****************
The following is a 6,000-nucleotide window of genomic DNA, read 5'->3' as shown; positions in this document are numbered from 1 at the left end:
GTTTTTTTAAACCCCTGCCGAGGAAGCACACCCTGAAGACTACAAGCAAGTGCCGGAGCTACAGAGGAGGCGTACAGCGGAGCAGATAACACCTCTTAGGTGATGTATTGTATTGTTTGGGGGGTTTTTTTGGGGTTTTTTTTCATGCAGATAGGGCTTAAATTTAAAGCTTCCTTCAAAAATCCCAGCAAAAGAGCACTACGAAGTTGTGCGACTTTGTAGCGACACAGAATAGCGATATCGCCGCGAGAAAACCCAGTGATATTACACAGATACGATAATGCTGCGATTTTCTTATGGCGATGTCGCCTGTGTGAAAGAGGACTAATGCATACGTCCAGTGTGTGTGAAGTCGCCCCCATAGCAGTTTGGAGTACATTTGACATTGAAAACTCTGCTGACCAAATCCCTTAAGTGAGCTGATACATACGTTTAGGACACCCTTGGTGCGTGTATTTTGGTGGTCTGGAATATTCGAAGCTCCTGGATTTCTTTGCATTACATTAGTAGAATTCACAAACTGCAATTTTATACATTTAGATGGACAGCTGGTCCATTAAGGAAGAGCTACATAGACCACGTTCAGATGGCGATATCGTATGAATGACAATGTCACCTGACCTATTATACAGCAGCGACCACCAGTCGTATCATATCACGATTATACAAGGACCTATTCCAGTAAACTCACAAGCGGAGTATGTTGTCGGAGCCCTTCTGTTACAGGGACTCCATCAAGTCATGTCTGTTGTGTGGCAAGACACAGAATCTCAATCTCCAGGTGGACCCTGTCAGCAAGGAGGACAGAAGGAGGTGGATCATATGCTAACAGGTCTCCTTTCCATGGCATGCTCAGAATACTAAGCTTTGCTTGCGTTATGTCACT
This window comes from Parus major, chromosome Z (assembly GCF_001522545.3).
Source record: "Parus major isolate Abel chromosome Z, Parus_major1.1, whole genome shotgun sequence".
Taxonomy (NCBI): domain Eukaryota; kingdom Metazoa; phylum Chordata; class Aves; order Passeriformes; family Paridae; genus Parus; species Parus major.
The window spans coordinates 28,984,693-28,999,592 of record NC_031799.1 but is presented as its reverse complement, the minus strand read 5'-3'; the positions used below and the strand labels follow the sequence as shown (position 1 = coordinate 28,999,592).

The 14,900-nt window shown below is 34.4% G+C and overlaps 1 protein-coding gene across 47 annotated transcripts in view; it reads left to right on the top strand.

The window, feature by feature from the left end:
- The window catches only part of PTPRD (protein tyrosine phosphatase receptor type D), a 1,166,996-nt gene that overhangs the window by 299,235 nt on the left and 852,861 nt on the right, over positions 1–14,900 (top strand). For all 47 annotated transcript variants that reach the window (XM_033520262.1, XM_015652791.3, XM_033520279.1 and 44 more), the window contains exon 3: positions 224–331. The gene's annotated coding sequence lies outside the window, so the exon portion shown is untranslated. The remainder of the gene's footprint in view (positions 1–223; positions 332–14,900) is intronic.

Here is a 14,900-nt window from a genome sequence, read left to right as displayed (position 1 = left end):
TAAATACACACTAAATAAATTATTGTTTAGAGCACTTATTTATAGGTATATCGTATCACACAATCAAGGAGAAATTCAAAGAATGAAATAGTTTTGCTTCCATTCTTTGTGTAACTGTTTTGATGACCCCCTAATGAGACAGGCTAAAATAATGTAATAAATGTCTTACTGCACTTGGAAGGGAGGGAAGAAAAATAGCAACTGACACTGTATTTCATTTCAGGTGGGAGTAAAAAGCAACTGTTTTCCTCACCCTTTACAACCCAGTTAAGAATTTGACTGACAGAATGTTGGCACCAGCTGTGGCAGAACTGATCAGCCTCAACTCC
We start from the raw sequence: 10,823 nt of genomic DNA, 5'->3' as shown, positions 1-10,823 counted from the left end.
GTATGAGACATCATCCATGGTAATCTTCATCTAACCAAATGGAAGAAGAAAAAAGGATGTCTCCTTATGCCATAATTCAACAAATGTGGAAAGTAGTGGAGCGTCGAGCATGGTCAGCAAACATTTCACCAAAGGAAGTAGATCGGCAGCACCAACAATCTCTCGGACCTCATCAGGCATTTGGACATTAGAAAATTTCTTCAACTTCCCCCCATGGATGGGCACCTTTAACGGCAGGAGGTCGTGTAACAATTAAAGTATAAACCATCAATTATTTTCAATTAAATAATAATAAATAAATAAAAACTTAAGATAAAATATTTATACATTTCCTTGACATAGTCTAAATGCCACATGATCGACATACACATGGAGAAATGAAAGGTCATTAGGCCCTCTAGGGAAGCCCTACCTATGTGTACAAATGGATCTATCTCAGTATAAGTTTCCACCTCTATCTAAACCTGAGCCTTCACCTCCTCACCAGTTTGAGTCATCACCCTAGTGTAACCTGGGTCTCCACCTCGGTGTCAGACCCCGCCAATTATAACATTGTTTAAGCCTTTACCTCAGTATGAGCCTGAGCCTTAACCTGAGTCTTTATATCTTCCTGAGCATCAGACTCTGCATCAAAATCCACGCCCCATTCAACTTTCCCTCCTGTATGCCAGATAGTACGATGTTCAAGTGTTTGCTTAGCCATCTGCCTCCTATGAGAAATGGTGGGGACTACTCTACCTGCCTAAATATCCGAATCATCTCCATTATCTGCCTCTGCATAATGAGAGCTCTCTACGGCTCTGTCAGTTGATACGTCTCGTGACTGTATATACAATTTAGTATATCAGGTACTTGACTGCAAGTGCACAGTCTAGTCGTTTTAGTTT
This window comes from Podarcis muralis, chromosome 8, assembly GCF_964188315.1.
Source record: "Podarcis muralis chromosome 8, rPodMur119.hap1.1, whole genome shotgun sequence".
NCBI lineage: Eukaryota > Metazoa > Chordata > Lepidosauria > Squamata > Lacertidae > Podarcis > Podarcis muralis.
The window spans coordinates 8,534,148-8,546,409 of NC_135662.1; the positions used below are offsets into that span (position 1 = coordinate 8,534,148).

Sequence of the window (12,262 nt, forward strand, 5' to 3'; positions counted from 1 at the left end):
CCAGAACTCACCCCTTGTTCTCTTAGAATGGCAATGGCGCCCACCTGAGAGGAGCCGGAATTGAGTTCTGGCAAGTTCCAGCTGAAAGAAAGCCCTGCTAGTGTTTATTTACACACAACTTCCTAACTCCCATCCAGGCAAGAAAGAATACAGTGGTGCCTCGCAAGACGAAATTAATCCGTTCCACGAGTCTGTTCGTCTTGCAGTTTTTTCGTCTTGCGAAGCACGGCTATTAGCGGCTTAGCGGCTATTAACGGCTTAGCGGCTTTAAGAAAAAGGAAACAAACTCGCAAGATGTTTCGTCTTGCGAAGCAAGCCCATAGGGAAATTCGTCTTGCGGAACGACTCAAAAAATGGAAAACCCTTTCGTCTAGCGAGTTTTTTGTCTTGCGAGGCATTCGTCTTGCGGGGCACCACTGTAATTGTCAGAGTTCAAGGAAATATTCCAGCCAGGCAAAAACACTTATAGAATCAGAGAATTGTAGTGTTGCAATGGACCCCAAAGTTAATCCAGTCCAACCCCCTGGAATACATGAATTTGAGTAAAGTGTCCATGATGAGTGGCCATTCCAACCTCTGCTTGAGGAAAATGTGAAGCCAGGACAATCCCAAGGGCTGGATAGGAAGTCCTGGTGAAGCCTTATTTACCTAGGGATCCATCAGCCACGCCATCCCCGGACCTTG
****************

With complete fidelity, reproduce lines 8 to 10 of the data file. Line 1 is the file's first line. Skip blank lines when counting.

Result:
The window, feature by feature from the left end:
- The window catches only part of PTPRD (protein tyrosine phosphatase receptor type D), a 1,166,996-nt gene that overhangs the window by 299,235 nt on the left and 852,861 nt on the right, over positions 1–14,900 (top strand). For all 47 annotated transcript variants that reach the window (XM_033520262.1, XM_015652791.3, XM_033520279.1 and 44 more), the window contains exon 3: positions 224–331. The gene's annotated coding sequence lies outside the window, so the exon portion shown is untranslated. The remainder of the gene's footprint in view (positions 1–223; positions 332–14,900) is intronic.

Here is a 14,900-nt window from a genome sequence, read left to right as displayed (position 1 = left end):